Warm temperatures, cool sponges: the effect of increased temperatures on the Antarctic sponge Isodictya sp.
Although the cellular and molecular responses to exposure to relatively high temperatures (acute thermal stress or heat shock) have been studied previously, only sparse empirical evidence of how it affects cold-water species is available. As climate change becomes more pronounced in areas such as the Western Antarctic Peninsula, both long-term and occasional acute temperature rises will impact species found there, and it has become crucial to understand the capacity of these species to respond to such thermal stress. Here, we use the Antarctic sponge Isodictya sp. to investigate how sessile organisms (particularly Porifera) can adjust to acute short-term heat stress, by exposing this species to 3 and 5 degrees C for 4 h, corresponding to predicted temperatures under high-end 2080 IPCC-SRES scenarios. Assembling a de novo reference transcriptome (90,188 contigs, >93.7% metazoan BUSCO genes) we have begun to discern the molecular response employed by Isodictya to adjust to heat exposure. Our initial analyses suggest that TGF-beta, ubiquitin and hedgehog cascades are involved, alongside other genes. However, the degree and type of response changed little from 3 to 5 degrees C in the time frame examined, suggesting that even moderate rises in temperature could cause stress at the limits of this organism's capacity. Given the importance of sponges to Antarctic ecosystems, our findings are vital for discerning the consequences of short-term increases in Antarctic ocean temperature on these and other species.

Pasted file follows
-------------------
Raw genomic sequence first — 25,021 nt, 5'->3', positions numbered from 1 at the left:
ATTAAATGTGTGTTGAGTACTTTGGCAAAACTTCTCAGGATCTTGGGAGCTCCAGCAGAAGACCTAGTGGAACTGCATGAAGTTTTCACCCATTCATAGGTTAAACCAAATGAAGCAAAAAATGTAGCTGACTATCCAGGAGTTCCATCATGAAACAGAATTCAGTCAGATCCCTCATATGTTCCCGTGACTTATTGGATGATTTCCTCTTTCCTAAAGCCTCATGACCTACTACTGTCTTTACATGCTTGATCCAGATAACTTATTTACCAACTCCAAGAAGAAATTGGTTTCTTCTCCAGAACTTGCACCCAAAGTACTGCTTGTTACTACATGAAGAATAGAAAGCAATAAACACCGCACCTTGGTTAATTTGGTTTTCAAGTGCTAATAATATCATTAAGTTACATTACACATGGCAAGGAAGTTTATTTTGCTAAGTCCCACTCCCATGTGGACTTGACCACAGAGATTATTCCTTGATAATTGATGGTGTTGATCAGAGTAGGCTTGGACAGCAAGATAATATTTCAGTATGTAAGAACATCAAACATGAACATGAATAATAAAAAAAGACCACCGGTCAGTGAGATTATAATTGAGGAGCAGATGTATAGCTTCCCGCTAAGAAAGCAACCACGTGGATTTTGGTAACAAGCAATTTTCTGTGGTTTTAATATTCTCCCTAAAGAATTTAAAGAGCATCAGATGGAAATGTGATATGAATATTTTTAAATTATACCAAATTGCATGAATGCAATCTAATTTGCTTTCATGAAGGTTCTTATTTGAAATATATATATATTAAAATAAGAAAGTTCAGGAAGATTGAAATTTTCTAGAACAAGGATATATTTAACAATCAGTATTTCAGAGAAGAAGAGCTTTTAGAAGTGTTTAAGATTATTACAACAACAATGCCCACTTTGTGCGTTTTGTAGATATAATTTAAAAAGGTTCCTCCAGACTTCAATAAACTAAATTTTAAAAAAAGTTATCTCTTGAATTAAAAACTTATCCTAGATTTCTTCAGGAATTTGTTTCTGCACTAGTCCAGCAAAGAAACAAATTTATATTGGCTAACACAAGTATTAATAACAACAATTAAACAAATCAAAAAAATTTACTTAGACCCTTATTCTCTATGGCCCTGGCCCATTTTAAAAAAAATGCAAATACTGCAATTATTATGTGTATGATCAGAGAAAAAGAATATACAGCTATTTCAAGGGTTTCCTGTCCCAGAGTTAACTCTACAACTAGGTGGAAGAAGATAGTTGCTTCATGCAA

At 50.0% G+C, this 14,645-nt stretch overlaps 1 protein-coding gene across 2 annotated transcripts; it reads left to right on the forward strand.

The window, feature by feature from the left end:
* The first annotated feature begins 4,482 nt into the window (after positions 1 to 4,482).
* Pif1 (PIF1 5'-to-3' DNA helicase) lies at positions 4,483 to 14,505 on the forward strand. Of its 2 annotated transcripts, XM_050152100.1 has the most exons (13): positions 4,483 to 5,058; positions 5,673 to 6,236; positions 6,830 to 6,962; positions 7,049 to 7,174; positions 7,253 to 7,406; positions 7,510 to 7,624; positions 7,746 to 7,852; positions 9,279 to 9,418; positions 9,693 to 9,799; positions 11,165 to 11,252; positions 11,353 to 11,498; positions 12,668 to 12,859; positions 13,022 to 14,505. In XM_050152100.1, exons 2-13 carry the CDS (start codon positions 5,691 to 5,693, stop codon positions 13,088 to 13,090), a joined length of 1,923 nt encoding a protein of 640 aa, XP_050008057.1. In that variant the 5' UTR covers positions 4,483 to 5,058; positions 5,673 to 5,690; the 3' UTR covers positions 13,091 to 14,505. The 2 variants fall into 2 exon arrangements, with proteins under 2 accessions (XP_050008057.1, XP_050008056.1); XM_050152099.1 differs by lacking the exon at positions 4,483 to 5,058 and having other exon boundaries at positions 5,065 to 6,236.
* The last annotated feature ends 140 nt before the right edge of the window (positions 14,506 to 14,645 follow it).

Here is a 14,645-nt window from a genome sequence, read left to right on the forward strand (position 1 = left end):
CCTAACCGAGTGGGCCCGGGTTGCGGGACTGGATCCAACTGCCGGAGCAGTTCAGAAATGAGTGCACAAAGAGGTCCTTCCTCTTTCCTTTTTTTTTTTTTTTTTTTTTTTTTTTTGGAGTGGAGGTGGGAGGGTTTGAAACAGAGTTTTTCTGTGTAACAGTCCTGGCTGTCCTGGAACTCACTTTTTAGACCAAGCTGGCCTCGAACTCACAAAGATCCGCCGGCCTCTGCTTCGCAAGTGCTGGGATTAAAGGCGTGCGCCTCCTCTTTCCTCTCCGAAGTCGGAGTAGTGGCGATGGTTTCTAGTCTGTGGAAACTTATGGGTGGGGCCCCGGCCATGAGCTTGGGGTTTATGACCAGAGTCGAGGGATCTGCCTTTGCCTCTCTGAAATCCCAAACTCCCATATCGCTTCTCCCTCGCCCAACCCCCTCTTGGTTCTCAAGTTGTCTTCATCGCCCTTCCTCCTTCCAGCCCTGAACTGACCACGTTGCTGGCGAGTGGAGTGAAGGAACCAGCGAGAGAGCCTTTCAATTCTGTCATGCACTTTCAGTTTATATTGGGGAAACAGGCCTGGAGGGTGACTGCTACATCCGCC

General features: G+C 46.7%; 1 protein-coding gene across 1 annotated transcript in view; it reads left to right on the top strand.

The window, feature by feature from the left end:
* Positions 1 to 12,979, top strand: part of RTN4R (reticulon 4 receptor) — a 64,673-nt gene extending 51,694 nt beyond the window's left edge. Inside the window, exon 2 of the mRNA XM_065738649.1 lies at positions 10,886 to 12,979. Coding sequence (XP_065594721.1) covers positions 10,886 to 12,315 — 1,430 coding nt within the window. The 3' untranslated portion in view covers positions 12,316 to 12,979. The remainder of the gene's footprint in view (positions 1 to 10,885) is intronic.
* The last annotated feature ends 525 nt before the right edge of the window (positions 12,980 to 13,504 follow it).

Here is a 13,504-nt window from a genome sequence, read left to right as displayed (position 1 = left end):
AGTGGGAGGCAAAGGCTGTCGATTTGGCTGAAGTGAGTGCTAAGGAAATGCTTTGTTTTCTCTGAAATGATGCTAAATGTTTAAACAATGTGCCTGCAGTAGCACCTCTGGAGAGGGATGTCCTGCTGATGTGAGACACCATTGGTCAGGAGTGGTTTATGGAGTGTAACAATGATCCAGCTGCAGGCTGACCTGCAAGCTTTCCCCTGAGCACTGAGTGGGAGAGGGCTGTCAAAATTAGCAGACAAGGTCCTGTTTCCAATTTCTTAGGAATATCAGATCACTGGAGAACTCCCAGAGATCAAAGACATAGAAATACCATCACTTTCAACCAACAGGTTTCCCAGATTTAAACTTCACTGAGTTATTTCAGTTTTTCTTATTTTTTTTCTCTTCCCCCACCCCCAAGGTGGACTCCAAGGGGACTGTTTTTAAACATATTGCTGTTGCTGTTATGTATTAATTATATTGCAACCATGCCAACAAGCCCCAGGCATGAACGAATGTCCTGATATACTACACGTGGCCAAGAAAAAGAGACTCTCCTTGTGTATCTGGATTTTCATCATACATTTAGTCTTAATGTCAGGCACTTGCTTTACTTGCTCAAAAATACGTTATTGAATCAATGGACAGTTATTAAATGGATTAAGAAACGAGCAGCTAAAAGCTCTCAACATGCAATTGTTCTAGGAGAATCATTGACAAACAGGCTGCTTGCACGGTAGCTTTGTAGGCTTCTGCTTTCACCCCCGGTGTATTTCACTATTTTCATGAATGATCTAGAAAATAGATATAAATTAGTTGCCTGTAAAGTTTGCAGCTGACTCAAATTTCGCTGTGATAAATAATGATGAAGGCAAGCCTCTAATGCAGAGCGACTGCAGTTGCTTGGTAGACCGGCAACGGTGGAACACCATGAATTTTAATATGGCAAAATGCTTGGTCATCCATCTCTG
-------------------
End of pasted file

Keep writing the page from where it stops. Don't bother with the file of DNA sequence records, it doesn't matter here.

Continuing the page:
|Título según WOS:||Warm temperatures, cool sponges: the effect of increased temperatures on the Antarctic sponge Isodictya sp.|
|Título según SCOPUS:||Warm temperatures, cool sponges: The effect of increased temperatures on the Antarctic sponge Isodictya sp.|
|Título de la Revista:||PEERJ|
|Fecha de publicación:||2019|